Architect and co-founder of Studio U/U Martin Hrouda spoke about searching for the potential of places in his lecture on Skateholders. "There are playgrounds for children in public spaces, and outdoor gyms for adults are becoming more and more common. Do teenagers have a nice space to spend their free time? We found out that they mostly don't, and we want to change that."
During his presentation, Martin Hrouda showed photos of many places in Europe that have gained a new dimension thanks to their greater or smaller interventions. Underpasses on Vltavská in Prague, a sports complex in Cheb, urban park in Bratislava, and many others. The places are designed to serve the widest possible group of residents. In addition to skateable elements, they also have resting areas with comfortable seating and drinks. The main goal of architects is to create a place that will serve for meetings, interaction, and sports.
Skateboarding as a potential tool for education and social work.
As part of our candidacy for the European Capital of Culture, we aim to strengthen the potential positive impact of urban sports, including skateboarding, which has been shown to lead to the inclusion of young people, especially those at risk of social exclusion, as well as strengthening their healthy lifestyles. The installation of art-sports elements is only the first part of the planned project included in our candidacy.
The second phase of our project is the "Skateholders FORUM", which aims to connect with the global community of organizations using skateboarding for education and development assistance/social work. What are his experiences in Mozambique and Zambia? Intense. Czech Television made a documentary about Skate World Better's activities called Skejty a Lopaty, which premiered on May 4. "Of course, building a skatepark in Africa is not enough. We always connect with local organizations that take care of the newly created place. They have skateboards that they lend. At the same time, we build skateparks to function multifunctionally. We leave a space where lectures or other educational programs can take place," Martin Loužecký, founder of the Skate World Better nonprofit project, adds at the end of his lecture on skateboarding in Africa.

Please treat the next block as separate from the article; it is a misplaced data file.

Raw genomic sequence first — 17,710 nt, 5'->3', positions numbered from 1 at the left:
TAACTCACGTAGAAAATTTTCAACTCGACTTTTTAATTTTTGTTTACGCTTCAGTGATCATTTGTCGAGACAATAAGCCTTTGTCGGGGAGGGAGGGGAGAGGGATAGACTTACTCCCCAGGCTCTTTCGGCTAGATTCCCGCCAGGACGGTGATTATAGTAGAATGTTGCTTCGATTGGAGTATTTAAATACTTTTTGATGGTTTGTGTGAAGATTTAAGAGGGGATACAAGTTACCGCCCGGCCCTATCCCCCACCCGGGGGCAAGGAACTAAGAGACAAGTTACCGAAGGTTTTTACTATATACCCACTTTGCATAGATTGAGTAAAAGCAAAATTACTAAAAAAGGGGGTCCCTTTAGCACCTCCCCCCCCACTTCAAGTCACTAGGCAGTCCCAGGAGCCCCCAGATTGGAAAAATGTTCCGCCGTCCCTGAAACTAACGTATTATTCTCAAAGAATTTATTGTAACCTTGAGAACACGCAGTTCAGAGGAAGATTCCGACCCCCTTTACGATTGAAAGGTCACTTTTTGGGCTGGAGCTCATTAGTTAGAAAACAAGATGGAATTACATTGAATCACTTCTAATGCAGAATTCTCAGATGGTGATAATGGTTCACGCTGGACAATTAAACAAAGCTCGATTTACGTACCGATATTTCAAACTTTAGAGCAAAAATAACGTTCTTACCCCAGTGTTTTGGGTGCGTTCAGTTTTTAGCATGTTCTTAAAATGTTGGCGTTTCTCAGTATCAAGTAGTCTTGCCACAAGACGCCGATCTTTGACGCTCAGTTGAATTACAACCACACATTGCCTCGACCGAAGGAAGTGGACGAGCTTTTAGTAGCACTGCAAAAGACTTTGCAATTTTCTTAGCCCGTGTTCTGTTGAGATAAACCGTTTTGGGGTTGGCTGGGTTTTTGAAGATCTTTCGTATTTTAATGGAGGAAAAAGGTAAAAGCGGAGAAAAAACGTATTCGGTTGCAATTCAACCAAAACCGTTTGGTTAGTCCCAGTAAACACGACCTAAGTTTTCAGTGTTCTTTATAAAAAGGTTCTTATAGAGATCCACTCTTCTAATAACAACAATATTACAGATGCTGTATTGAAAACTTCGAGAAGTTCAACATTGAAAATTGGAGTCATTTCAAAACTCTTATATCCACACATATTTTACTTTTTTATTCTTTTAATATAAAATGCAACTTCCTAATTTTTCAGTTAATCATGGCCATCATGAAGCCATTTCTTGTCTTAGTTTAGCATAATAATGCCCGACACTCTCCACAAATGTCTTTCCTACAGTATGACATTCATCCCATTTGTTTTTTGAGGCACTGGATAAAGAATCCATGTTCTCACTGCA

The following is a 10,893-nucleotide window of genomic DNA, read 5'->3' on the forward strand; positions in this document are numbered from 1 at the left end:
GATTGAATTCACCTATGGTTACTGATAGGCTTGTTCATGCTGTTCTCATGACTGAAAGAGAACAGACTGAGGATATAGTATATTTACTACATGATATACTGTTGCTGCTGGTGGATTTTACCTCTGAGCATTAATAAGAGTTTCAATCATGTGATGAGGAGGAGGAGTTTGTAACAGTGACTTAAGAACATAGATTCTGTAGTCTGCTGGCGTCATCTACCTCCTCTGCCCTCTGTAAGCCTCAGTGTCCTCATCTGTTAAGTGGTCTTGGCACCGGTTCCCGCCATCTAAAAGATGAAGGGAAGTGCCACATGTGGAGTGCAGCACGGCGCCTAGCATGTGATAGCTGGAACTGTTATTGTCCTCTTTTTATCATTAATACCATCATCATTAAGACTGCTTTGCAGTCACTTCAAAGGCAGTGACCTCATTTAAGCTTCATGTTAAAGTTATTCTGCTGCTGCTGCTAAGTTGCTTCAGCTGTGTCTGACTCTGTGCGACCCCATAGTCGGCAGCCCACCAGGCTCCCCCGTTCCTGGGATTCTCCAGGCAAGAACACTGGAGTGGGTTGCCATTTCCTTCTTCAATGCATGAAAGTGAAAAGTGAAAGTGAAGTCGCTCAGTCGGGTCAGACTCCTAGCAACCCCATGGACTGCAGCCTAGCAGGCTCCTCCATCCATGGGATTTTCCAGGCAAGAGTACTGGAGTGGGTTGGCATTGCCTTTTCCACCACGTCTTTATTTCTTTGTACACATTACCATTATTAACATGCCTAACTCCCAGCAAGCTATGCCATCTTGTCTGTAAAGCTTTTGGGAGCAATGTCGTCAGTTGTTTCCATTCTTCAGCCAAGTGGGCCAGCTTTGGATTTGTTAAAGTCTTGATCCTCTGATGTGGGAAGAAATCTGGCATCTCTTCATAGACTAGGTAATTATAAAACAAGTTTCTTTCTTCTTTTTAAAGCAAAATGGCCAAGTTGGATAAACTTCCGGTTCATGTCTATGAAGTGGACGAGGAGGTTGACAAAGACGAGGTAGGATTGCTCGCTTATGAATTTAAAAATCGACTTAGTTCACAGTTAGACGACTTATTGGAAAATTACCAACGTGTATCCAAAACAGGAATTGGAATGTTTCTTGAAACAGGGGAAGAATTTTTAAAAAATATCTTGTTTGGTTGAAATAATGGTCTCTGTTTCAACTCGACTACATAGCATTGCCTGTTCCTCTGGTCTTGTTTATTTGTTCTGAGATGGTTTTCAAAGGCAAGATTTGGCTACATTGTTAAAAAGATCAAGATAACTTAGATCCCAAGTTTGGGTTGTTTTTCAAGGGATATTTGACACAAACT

Inclusion of skateboarding in everyday life.
The last part of the Budweis candidacy project, called "Skateholders ŠKOLA", focuses on a skateboarding-educational program with an emphasis on better integration of children and young people, especially from socio-economically disadvantaged families.
In the years 2024-2028, volunteer projects of so-called social sports will gradually be introduced. Erasmus+ sports projects will focus on connecting with corresponding activities abroad, including Germany or the Middle East, where such initiatives are very successful.
Jakub Novotný, who has long been involved in topics such as enriching cultural and sporting events and improving the integration of socially disadvantaged children and young people, spoke more about the Skateholders project vision. The project aims to encompass all of these topics.
Several specific paths lead to this goal, including cooperation with local institutions and organizations such as schools, leisure and low-threshold organizations, or sports and cultural associations. "The skatepark operates as an environment where it is normal for girls to have the same right to use the space as boys," Novotný names one of the impacts of skateboarding on society in the Middle East. "Non-profit organizations have the most influence on motivating children through skateboarding, and it is not just because of that that this sport is no longer associated with vandalism and curb destruction in the eyes of the public," Novotný adds.
(c) Pavel Balek